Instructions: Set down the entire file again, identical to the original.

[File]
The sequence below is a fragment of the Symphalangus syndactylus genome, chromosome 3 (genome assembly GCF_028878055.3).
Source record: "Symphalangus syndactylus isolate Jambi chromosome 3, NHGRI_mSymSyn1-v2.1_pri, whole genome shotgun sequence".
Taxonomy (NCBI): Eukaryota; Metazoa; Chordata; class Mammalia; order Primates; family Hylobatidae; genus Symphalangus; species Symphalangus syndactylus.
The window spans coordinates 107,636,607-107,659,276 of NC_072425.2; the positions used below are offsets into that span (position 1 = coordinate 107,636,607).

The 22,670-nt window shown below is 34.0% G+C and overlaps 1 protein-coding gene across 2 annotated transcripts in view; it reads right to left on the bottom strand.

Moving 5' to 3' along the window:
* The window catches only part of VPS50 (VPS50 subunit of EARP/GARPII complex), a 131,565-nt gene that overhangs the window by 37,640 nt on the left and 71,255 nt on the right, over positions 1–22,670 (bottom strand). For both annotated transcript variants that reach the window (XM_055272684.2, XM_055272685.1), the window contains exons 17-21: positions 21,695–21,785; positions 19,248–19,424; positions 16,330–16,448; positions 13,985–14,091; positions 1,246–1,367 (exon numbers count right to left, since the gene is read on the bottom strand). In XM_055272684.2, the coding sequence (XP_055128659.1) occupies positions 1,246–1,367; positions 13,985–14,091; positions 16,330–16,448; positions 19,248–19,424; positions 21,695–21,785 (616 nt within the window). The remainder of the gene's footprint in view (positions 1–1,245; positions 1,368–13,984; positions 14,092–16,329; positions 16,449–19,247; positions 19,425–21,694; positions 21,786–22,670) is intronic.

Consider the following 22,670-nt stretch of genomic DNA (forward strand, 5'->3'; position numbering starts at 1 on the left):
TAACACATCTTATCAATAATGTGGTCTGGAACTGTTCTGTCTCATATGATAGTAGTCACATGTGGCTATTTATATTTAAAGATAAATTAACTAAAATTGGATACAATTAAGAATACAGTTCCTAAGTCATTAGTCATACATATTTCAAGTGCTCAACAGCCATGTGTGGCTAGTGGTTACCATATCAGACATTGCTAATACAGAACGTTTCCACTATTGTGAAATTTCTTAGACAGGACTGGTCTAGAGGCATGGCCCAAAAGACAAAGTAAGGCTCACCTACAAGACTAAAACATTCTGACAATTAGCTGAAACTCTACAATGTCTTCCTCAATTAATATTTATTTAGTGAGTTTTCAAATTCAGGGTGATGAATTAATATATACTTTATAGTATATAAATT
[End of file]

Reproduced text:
The sequence below is a fragment of the Symphalangus syndactylus genome, chromosome 3 (genome assembly GCF_028878055.3).
Source record: "Symphalangus syndactylus isolate Jambi chromosome 3, NHGRI_mSymSyn1-v2.1_pri, whole genome shotgun sequence".
Taxonomy (NCBI): Eukaryota; Metazoa; Chordata; class Mammalia; order Primates; family Hylobatidae; genus Symphalangus; species Symphalangus syndactylus.
The window spans coordinates 107,636,607-107,659,276 of NC_072425.2; the positions used below are offsets into that span (position 1 = coordinate 107,636,607).

The 22,670-nt window shown below is 34.0% G+C and overlaps 1 protein-coding gene across 2 annotated transcripts in view; it reads right to left on the bottom strand.

Moving 5' to 3' along the window:
* The window catches only part of VPS50 (VPS50 subunit of EARP/GARPII complex), a 131,565-nt gene that overhangs the window by 37,640 nt on the left and 71,255 nt on the right, over positions 1–22,670 (bottom strand). For both annotated transcript variants that reach the window (XM_055272684.2, XM_055272685.1), the window contains exons 17-21: positions 21,695–21,785; positions 19,248–19,424; positions 16,330–16,448; positions 13,985–14,091; positions 1,246–1,367 (exon numbers count right to left, since the gene is read on the bottom strand). In XM_055272684.2, the coding sequence (XP_055128659.1) occupies positions 1,246–1,367; positions 13,985–14,091; positions 16,330–16,448; positions 19,248–19,424; positions 21,695–21,785 (616 nt within the window). The remainder of the gene's footprint in view (positions 1–1,245; positions 1,368–13,984; positions 14,092–16,329; positions 16,449–19,247; positions 19,425–21,694; positions 21,786–22,670) is intronic.

Consider the following 22,670-nt stretch of genomic DNA (forward strand, 5'->3'; position numbering starts at 1 on the left):
TAACACATCTTATCAATAATGTGGTCTGGAACTGTTCTGTCTCATATGATAGTAGTCACATGTGGCTATTTATATTTAAAGATAAATTAACTAAAATTGGATACAATTAAGAATACAGTTCCTAAGTCATTAGTCATACATATTTCAAGTGCTCAACAGCCATGTGTGGCTAGTGGTTACCATATCAGACATTGCTAATACAGAACGTTTCCACTATTGTGAAATTTCTTAGACAGGACTGGTCTAGAGGCATGGCCCAAAAGACAAAGTAAGGCTCACCTACAAGACTAAAACATTCTGACAATTAGCTGAAACTCTACAATGTCTTCCTCAATTAATATTTATTTAGTGAGTTTTCAAATTCAGGGTGATGAATTAATATATACTTTATAGTATATAAATT